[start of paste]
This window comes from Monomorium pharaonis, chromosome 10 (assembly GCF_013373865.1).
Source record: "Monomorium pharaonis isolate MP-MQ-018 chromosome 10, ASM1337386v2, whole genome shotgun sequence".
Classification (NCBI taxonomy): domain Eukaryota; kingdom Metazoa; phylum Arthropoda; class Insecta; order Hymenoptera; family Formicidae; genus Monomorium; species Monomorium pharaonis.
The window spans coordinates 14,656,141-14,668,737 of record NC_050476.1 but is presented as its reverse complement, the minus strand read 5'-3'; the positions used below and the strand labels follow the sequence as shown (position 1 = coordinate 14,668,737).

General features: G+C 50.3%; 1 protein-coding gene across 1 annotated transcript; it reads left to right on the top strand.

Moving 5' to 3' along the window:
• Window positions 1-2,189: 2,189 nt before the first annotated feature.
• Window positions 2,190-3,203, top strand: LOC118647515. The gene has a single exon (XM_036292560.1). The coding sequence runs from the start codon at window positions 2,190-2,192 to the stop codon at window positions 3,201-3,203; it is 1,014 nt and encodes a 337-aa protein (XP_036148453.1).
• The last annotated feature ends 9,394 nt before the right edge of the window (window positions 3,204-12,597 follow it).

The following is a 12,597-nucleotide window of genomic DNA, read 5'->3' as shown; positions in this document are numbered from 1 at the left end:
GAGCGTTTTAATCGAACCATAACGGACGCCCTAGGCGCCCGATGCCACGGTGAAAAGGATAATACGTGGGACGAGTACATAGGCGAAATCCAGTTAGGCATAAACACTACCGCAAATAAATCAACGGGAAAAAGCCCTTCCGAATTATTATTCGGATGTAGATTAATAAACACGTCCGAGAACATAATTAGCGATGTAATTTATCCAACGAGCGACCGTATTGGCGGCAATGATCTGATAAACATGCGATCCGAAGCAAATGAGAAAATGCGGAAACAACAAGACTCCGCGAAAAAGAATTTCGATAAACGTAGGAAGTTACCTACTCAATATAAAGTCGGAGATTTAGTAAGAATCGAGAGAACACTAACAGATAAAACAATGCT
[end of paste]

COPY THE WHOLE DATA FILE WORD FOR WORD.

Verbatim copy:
This window comes from Monomorium pharaonis, chromosome 10 (assembly GCF_013373865.1).
Source record: "Monomorium pharaonis isolate MP-MQ-018 chromosome 10, ASM1337386v2, whole genome shotgun sequence".
Classification (NCBI taxonomy): domain Eukaryota; kingdom Metazoa; phylum Arthropoda; class Insecta; order Hymenoptera; family Formicidae; genus Monomorium; species Monomorium pharaonis.
The window spans coordinates 14,656,141-14,668,737 of record NC_050476.1 but is presented as its reverse complement, the minus strand read 5'-3'; the positions used below and the strand labels follow the sequence as shown (position 1 = coordinate 14,668,737).

General features: G+C 50.3%; 1 protein-coding gene across 1 annotated transcript; it reads left to right on the top strand.

Moving 5' to 3' along the window:
• Window positions 1-2,189: 2,189 nt before the first annotated feature.
• Window positions 2,190-3,203, top strand: LOC118647515. The gene has a single exon (XM_036292560.1). The coding sequence runs from the start codon at window positions 2,190-2,192 to the stop codon at window positions 3,201-3,203; it is 1,014 nt and encodes a 337-aa protein (XP_036148453.1).
• The last annotated feature ends 9,394 nt before the right edge of the window (window positions 3,204-12,597 follow it).

The following is a 12,597-nucleotide window of genomic DNA, read 5'->3' as shown; positions in this document are numbered from 1 at the left end:
GAGCGTTTTAATCGAACCATAACGGACGCCCTAGGCGCCCGATGCCACGGTGAAAAGGATAATACGTGGGACGAGTACATAGGCGAAATCCAGTTAGGCATAAACACTACCGCAAATAAATCAACGGGAAAAAGCCCTTCCGAATTATTATTCGGATGTAGATTAATAAACACGTCCGAGAACATAATTAGCGATGTAATTTATCCAACGAGCGACCGTATTGGCGGCAATGATCTGATAAACATGCGATCCGAAGCAAATGAGAAAATGCGGAAACAACAAGACTCCGCGAAAAAGAATTTCGATAAACGTAGGAAGTTACCTACTCAATATAAAGTCGGAGATTTAGTAAGAATCGAGAGAACACTAACAGATAAAACAATGCT